Here are the influential voices leading the conversations where nonprofits and technology overlap.
What happens when the view from the cloud turns from awe-inspiring to plain old terrifying?
Customers of cloud-storage company Nirvanix recently learned the answer to this unpleasant question when the startup abruptly announced that it would be winding down its services by the end of September. The company made this earth-shattering announcement in mid-September, giving customers roughly two weeks to figure out how to shift all of their data from Nirvanix’s cloud to other cloud providers.
An article in The Wall Street Journal called the closure “a blow to cloud computing.” But one cloud provider dissipating into the atmosphere will hardly stop the larger trend of organizations moving IT services and resources to the cloud.
The Nirvanix meltdown does, however, provide an important lesson for companies relying on public cloud services: In case of emergency, build an escape route.
Kyle Hilgendorf, a research director at Gartner, wrote a blog post urging organizations to build cloud exit strategies into their cloud initiatives. He highlighted a few warning signs that should cause any company to sound the alarms:
If you are a customer of any other cloud service (that is basically all of us) – take some time and build a cloud exit strategy/plan for every service you depend upon. Cloud providers will continue to go out of business. It may not be a frequent occurrence, but it will happen. And even if your cloud provider does not go out of business, here is a list of many other factors which may signal you needing to exit a cloud service:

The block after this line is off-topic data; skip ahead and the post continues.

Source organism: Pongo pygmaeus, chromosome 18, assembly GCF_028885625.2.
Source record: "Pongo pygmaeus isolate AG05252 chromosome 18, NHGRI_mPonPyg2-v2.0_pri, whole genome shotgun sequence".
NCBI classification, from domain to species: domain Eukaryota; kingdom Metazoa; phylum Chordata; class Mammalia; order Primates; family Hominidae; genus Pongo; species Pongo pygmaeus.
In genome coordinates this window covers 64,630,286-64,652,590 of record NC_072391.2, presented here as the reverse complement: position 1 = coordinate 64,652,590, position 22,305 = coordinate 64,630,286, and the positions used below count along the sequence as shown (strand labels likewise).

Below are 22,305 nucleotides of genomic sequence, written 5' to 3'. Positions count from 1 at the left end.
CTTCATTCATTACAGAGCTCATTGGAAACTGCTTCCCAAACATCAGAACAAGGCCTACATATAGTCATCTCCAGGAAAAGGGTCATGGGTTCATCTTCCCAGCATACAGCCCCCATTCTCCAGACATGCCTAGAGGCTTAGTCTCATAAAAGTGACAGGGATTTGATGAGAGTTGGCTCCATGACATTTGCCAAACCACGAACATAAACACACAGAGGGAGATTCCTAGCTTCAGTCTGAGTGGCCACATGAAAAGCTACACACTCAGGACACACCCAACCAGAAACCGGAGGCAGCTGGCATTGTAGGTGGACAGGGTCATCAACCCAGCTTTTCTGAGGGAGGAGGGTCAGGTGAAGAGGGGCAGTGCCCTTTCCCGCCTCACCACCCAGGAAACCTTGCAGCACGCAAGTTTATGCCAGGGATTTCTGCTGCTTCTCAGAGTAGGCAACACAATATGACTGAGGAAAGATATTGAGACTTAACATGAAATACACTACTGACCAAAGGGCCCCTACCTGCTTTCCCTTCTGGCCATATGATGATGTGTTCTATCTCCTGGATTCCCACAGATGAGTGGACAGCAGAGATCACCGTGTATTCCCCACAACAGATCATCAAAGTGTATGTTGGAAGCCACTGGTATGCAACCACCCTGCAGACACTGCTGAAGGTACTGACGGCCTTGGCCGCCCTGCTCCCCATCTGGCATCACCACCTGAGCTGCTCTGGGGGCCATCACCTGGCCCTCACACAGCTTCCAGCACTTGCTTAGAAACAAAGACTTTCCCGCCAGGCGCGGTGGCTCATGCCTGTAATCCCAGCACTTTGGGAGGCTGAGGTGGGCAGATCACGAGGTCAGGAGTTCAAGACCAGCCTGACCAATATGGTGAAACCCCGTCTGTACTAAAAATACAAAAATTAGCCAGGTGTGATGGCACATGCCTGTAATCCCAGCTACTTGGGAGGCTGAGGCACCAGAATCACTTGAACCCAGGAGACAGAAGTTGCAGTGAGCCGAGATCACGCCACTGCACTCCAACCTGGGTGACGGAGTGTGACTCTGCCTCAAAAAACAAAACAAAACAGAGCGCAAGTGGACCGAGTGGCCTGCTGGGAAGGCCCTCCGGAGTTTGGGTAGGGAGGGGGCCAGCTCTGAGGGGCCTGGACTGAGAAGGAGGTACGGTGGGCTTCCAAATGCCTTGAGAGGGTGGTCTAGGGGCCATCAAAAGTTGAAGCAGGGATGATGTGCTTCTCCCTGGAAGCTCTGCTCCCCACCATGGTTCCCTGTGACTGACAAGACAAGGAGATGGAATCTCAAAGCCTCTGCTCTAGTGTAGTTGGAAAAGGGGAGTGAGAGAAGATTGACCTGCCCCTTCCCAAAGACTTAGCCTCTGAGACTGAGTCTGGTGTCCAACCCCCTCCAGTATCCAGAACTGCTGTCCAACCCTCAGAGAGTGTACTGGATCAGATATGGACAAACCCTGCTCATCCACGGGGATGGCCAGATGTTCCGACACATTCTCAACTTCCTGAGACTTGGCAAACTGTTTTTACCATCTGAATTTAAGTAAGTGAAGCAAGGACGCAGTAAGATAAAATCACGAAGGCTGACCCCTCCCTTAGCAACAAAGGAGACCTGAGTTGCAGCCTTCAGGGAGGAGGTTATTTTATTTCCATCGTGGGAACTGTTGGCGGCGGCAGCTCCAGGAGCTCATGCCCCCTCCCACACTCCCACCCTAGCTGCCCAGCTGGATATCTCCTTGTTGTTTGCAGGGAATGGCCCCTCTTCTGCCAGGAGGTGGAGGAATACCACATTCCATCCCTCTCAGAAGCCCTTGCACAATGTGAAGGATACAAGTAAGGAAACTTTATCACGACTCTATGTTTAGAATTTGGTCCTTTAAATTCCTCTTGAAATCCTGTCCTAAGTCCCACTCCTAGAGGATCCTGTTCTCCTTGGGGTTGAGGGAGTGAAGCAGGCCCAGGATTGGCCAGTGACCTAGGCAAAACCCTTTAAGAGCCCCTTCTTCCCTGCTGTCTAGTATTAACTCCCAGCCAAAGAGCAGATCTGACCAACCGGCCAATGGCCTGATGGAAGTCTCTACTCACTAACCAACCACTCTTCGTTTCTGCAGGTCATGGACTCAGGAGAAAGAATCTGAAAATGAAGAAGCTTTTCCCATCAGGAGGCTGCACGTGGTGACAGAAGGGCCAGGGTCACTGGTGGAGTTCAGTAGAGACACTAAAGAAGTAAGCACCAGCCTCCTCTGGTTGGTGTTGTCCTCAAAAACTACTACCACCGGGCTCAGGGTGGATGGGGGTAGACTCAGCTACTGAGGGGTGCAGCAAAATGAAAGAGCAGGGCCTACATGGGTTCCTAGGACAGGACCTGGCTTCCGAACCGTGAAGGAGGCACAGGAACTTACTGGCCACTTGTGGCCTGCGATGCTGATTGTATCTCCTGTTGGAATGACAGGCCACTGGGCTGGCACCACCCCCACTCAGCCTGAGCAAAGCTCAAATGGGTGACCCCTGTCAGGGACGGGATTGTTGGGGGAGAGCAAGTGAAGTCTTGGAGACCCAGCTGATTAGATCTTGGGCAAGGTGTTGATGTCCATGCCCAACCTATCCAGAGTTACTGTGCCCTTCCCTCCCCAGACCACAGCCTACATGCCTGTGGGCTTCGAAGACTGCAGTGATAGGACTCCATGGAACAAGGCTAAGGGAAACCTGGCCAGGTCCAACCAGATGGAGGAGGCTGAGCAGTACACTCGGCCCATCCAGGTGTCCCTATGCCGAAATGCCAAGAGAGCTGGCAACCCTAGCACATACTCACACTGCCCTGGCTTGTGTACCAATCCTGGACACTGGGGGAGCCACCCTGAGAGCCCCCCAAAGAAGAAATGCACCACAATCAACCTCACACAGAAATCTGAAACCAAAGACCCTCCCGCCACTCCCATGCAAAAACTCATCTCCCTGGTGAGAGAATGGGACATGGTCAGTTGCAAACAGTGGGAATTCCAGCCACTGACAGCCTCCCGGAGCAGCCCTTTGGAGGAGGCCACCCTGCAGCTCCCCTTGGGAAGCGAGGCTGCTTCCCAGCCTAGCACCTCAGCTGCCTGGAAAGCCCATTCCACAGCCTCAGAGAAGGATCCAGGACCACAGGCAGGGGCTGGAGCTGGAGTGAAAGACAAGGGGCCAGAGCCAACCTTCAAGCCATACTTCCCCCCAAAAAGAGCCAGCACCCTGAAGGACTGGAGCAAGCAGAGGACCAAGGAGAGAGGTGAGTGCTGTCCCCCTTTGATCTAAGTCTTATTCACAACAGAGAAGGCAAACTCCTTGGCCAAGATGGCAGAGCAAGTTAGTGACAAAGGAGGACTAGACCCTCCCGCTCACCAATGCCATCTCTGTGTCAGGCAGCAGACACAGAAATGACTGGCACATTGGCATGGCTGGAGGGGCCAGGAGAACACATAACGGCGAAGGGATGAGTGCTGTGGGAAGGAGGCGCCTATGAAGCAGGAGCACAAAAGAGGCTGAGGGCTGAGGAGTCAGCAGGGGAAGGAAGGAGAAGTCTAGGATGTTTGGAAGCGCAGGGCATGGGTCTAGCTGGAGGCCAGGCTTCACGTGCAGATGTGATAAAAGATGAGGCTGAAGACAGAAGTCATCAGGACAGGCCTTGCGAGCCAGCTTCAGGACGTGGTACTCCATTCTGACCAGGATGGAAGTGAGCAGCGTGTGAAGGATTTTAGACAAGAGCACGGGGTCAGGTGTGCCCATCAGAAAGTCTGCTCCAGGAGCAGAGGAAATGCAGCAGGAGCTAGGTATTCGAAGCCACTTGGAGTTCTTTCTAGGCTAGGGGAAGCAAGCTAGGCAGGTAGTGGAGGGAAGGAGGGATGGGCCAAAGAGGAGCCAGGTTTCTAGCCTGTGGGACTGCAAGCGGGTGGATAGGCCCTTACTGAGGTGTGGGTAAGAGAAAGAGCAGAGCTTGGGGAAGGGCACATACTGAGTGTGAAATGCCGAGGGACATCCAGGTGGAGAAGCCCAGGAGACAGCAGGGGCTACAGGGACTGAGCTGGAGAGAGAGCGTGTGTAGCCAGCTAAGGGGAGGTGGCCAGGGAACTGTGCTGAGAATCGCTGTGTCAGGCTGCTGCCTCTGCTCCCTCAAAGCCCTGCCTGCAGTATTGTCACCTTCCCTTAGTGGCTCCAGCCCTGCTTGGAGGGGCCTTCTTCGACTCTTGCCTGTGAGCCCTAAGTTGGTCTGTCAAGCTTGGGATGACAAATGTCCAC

- Provider’s services less reliable than advertised in SLAs, contracts or expressed expectations
- Soured relationship with provider
- Change in service levels
- Change of provider ownership
- Change of price
- Change of terms and conditions
- Expiration of enterprise agreement or contract
- Lack of support
- Data, security or privacy breach
- Provider inability to stay competitive with industry features
- Repeated or prolonged outages
- Lack of remuneration for services lost
- Change of internal leadership, strategy or corporate direction
Cloud customers, don’t delay. All the risk mitigation tasks you would do if one of your in-house application vendors suddenly went out of business, ideally should be done in advance before leveraging cloud services. Exit strategies are important and necessary insurance policies. Don’t be caught off guard.
In a recent blog post, Howard Marks, a blogger for Network Computing, made an even more salient point about the relationship between enterprise IT workers and cloud providers: “The primary lesson to learn is that you, as your organization's data custodian, can outsource the actual data to a cloud provider. But you, not the cloud provider, are ultimately responsible for your organization's data.”